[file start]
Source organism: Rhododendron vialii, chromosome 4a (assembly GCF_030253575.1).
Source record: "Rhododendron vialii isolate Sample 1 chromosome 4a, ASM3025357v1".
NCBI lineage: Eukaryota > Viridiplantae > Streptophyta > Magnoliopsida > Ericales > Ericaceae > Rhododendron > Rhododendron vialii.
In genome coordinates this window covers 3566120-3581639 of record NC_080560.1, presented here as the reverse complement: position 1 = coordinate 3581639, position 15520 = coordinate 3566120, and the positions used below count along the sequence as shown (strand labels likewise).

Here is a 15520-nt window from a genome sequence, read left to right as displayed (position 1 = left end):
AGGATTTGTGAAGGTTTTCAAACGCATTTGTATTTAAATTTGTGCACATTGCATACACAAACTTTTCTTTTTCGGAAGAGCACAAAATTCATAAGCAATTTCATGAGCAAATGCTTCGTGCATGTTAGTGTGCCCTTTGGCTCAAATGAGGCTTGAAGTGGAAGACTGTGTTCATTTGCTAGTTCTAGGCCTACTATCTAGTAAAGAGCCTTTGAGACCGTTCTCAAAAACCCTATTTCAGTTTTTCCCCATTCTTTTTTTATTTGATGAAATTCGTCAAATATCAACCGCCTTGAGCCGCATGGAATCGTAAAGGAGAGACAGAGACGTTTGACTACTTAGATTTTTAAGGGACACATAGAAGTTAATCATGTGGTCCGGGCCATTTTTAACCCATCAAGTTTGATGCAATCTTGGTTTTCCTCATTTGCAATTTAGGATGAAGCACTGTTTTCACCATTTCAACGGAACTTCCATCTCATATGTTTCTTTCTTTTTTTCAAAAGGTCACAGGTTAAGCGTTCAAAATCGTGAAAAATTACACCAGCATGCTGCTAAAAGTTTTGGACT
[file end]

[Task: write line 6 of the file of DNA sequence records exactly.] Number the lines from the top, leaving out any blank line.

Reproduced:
AGGATTTGTGAAGGTTTTCAAACGCATTTGTATTTAAATTTGTGCACATTGCATACACAAACTTTTCTTTTTCGGAAGAGCACAAAATTCATAAGCAATTTCATGAGCAAATGCTTCGTGCATGTTAGTGTGCCCTTTGGCTCAAATGAGGCTTGAAGTGGAAGACTGTGTTCATTTGCTAGTTCTAGGCCTACTATCTAGTAAAGAGCCTTTGAGACCGTTCTCAAAAACCCTATTTCAGTTTTTCCCCATTCTTTTTTTATTTGATGAAATTCGTCAAATATCAACCGCCTTGAGCCGCATGGAATCGTAAAGGAGAGACAGAGACGTTTGACTACTTAGATTTTTAAGGGACACATAGAAGTTAATCATGTGGTCCGGGCCATTTTTAACCCATCAAGTTTGATGCAATCTTGGTTTTCCTCATTTGCAATTTAGGATGAAGCACTGTTTTCACCATTTCAACGGAACTTCCATCTCATATGTTTCTTTCTTTTTTTCAAAAGGTCACAGGTTAAGCGTTCAAAATCGTGAAAAATTACACCAGCATGCTGCTAAAAGTTTTGGACT